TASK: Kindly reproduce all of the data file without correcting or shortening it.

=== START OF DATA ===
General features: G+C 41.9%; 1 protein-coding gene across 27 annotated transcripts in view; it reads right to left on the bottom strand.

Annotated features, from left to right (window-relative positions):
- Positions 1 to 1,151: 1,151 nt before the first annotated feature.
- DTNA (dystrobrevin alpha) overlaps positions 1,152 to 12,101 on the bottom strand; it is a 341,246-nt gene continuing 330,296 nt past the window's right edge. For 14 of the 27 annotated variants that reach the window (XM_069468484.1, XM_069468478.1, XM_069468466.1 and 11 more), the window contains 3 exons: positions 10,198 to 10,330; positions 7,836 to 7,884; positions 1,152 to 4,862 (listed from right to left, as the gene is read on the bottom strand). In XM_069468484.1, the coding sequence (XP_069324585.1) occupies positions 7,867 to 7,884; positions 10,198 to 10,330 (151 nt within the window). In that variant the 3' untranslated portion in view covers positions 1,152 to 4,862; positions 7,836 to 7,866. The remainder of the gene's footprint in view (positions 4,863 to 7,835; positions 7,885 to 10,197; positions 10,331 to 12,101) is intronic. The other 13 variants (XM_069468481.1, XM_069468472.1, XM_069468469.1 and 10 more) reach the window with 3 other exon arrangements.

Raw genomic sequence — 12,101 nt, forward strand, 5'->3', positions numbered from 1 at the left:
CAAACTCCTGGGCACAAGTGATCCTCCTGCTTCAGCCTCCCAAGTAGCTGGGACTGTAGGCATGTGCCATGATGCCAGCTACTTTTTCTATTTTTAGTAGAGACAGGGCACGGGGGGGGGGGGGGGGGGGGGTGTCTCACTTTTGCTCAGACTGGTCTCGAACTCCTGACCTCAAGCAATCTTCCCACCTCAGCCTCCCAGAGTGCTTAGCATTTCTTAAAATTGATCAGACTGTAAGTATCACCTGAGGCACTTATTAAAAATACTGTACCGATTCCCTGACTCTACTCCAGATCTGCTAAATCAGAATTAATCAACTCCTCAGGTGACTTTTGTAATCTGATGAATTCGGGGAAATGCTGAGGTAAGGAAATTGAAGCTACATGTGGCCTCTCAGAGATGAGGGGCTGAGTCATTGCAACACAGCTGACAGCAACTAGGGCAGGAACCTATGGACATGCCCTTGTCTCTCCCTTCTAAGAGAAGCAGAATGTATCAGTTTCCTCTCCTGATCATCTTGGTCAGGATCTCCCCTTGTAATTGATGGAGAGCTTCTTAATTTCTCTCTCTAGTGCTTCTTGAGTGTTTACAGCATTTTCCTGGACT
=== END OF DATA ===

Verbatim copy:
General features: G+C 41.9%; 1 protein-coding gene across 27 annotated transcripts in view; it reads right to left on the bottom strand.

Annotated features, from left to right (window-relative positions):
- Positions 1 to 1,151: 1,151 nt before the first annotated feature.
- DTNA (dystrobrevin alpha) overlaps positions 1,152 to 12,101 on the bottom strand; it is a 341,246-nt gene continuing 330,296 nt past the window's right edge. For 14 of the 27 annotated variants that reach the window (XM_069468484.1, XM_069468478.1, XM_069468466.1 and 11 more), the window contains 3 exons: positions 10,198 to 10,330; positions 7,836 to 7,884; positions 1,152 to 4,862 (listed from right to left, as the gene is read on the bottom strand). In XM_069468484.1, the coding sequence (XP_069324585.1) occupies positions 7,867 to 7,884; positions 10,198 to 10,330 (151 nt within the window). In that variant the 3' untranslated portion in view covers positions 1,152 to 4,862; positions 7,836 to 7,866. The remainder of the gene's footprint in view (positions 4,863 to 7,835; positions 7,885 to 10,197; positions 10,331 to 12,101) is intronic. The other 13 variants (XM_069468481.1, XM_069468472.1, XM_069468469.1 and 10 more) reach the window with 3 other exon arrangements.

Raw genomic sequence — 12,101 nt, forward strand, 5'->3', positions numbered from 1 at the left:
CAAACTCCTGGGCACAAGTGATCCTCCTGCTTCAGCCTCCCAAGTAGCTGGGACTGTAGGCATGTGCCATGATGCCAGCTACTTTTTCTATTTTTAGTAGAGACAGGGCACGGGGGGGGGGGGGGGGGGGGGTGTCTCACTTTTGCTCAGACTGGTCTCGAACTCCTGACCTCAAGCAATCTTCCCACCTCAGCCTCCCAGAGTGCTTAGCATTTCTTAAAATTGATCAGACTGTAAGTATCACCTGAGGCACTTATTAAAAATACTGTACCGATTCCCTGACTCTACTCCAGATCTGCTAAATCAGAATTAATCAACTCCTCAGGTGACTTTTGTAATCTGATGAATTCGGGGAAATGCTGAGGTAAGGAAATTGAAGCTACATGTGGCCTCTCAGAGATGAGGGGCTGAGTCATTGCAACACAGCTGACAGCAACTAGGGCAGGAACCTATGGACATGCCCTTGTCTCTCCCTTCTAAGAGAAGCAGAATGTATCAGTTTCCTCTCCTGATCATCTTGGTCAGGATCTCCCCTTGTAATTGATGGAGAGCTTCTTAATTTCTCTCTCTAGTGCTTCTTGAGTGTTTACAGCATTTTCCTGGACT